Kendall Marshall is catalyst for Tar Heels

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North Carolina's Kendall Marshall is second in the nation in assists and will play a key role in tonight's game against rival Duke.  FILE/ASSOCIATED PRESS
FILE/ASSOCIATED PRESS
North Carolina's Kendall Marshall is second in the nation in assists and will play a key role in tonight's game against rival Duke.

CHAPEL HILL, N.C. — Kendall Marshall has made himself North Carolina’s most irreplaceable player.

The sophomore point guard is second nationally in assists, averaging 9.8 per game. He has been the perfect floor leader for coach Roy Williams’ fast-paced attack with his see-everything court vision and precise passing that make the fifth-ranked Tar Heels hum in transition.

He’ll need to be on his game heading into today’s rivalry game with No. 10 Duke.

It was about this time a year ago that Marshall took over as starter for Larry Drew II, who quit days later.

The Tar Heels (20-3, 7-1 Atlantic Coast Conference) have gone 37-6 with him since, though they have little depth behind him after losing junior Dexter Strickland to a season-ending knee injury in January.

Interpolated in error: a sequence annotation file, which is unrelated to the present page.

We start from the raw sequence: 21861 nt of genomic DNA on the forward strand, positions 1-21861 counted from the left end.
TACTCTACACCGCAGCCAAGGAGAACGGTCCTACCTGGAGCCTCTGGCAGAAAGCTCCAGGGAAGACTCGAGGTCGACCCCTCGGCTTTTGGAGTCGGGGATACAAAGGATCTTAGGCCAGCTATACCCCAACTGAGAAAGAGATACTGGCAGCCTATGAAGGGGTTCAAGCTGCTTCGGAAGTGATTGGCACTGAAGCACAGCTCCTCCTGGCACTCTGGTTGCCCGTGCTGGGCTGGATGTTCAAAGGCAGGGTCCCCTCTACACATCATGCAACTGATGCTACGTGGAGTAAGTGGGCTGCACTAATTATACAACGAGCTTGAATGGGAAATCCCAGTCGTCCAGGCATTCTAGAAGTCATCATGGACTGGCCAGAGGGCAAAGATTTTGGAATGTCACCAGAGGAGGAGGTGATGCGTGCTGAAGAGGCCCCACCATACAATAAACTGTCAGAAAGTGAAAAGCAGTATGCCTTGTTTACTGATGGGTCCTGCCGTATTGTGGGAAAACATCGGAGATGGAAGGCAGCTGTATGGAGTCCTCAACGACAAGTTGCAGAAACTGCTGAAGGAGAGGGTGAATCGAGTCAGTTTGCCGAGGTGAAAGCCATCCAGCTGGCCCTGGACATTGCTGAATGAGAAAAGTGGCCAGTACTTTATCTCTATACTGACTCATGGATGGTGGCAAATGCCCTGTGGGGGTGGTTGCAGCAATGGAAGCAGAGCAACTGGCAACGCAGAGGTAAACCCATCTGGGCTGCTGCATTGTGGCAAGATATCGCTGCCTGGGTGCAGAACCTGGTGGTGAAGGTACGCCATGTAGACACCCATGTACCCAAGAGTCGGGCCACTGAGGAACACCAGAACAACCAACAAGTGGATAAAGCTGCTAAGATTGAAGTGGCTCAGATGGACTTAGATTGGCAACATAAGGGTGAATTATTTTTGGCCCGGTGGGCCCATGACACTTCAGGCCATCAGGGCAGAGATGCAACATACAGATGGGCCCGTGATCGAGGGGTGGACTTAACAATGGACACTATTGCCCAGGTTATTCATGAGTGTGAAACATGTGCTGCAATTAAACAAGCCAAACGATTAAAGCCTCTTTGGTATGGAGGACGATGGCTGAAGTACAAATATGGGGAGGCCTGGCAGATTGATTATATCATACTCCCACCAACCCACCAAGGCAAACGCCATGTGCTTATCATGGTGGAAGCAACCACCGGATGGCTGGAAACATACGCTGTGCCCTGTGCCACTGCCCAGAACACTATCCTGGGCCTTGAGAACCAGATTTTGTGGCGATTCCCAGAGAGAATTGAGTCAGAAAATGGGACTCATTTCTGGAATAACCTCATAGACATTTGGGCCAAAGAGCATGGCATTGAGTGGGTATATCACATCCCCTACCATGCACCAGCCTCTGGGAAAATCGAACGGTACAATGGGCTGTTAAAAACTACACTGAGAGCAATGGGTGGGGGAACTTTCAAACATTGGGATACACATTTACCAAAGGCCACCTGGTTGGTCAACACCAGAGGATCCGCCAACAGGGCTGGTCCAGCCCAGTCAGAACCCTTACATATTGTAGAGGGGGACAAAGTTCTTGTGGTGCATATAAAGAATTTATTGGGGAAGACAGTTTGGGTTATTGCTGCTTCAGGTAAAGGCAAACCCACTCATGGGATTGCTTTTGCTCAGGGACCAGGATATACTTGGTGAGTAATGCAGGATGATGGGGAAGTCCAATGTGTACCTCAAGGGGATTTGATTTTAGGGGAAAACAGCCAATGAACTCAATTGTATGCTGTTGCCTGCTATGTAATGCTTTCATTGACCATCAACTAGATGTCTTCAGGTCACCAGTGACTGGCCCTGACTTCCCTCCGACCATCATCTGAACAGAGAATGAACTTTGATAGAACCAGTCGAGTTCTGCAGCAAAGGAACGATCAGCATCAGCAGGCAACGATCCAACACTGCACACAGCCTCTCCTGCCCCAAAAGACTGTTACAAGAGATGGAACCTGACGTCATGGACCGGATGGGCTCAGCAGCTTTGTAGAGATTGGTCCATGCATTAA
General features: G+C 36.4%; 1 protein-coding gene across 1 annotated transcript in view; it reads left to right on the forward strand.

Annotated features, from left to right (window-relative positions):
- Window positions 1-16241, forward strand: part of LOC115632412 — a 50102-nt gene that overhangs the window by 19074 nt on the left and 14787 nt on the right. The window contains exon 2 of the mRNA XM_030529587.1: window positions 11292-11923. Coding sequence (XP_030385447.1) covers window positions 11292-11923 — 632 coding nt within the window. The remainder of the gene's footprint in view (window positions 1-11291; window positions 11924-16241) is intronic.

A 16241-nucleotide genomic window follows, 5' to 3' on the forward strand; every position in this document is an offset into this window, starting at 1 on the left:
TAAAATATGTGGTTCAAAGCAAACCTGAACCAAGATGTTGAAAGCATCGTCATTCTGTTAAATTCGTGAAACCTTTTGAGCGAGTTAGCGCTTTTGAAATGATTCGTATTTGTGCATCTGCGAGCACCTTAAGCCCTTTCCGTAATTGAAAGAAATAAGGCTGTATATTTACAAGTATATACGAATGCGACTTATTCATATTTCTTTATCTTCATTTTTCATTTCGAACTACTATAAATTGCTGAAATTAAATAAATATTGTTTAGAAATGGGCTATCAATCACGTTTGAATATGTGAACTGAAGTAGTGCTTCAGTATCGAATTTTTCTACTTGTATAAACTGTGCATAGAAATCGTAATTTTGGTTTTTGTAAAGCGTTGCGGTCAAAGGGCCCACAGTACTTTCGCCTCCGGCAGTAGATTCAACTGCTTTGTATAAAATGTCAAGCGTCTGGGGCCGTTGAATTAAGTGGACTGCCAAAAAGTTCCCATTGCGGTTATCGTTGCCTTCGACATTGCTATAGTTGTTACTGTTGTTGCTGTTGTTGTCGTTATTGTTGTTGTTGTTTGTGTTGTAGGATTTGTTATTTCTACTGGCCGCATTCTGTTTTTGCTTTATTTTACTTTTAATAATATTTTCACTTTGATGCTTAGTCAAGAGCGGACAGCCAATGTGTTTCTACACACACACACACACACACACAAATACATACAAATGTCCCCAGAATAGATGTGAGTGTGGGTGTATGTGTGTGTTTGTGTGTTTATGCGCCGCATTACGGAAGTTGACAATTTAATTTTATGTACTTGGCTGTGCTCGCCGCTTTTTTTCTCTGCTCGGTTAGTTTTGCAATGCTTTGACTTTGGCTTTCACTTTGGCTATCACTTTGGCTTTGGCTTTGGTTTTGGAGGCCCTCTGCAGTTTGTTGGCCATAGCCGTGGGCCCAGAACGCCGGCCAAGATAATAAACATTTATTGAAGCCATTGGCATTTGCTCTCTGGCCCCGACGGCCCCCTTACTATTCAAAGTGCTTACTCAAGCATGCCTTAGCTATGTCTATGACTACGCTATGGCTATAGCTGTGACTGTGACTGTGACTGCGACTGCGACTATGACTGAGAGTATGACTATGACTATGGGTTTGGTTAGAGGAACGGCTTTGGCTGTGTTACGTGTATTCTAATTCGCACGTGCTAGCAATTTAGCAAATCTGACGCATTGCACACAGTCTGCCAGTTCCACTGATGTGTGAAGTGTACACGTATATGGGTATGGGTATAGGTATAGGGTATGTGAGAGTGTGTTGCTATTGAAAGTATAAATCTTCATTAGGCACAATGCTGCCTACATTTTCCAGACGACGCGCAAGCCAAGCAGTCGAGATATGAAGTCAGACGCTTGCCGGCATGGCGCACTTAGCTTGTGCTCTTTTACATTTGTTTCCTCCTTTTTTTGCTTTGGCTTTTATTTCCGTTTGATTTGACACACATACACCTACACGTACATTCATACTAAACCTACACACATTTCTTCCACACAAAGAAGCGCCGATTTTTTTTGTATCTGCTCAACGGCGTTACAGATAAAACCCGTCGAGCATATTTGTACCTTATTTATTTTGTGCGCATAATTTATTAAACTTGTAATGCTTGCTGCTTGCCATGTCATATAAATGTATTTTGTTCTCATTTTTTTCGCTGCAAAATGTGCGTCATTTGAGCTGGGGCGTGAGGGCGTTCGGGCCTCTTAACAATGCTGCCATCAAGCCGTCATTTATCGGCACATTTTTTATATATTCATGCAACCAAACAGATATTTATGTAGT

“They said that last year with losing Larry: is it more pressure?” Marshall said with a laugh. “Now we lose Dexter: is it more pressure? If they start putting too much pressure, I don’t know if I’m going to be alive.”

The Tar Heels have plenty of potential NBA talent in Harrison Barnes, John Henson and Tyler Zeller, but it’s difficult to imagine how the Tar Heels would look if Marshall was hurt or on the bench with foul trouble.

He can dominate play despite taking only a handful of shots, from the way he protects the ball against pressure to his deft touch on pitch-aheads to teammates who have beaten defenders down the court.

Marshall, averaging 6.5 points, is playing about 34 minutes in ACC games.

In last weekend’s win at Maryland, he played the final 7½ minutes with four fouls and went on to tie his career high with 16 assists in the 83-74 win.

It marked the fifth time he has tallied at least 15 assists in a game. No other North Carolina player has managed more than one in program history.

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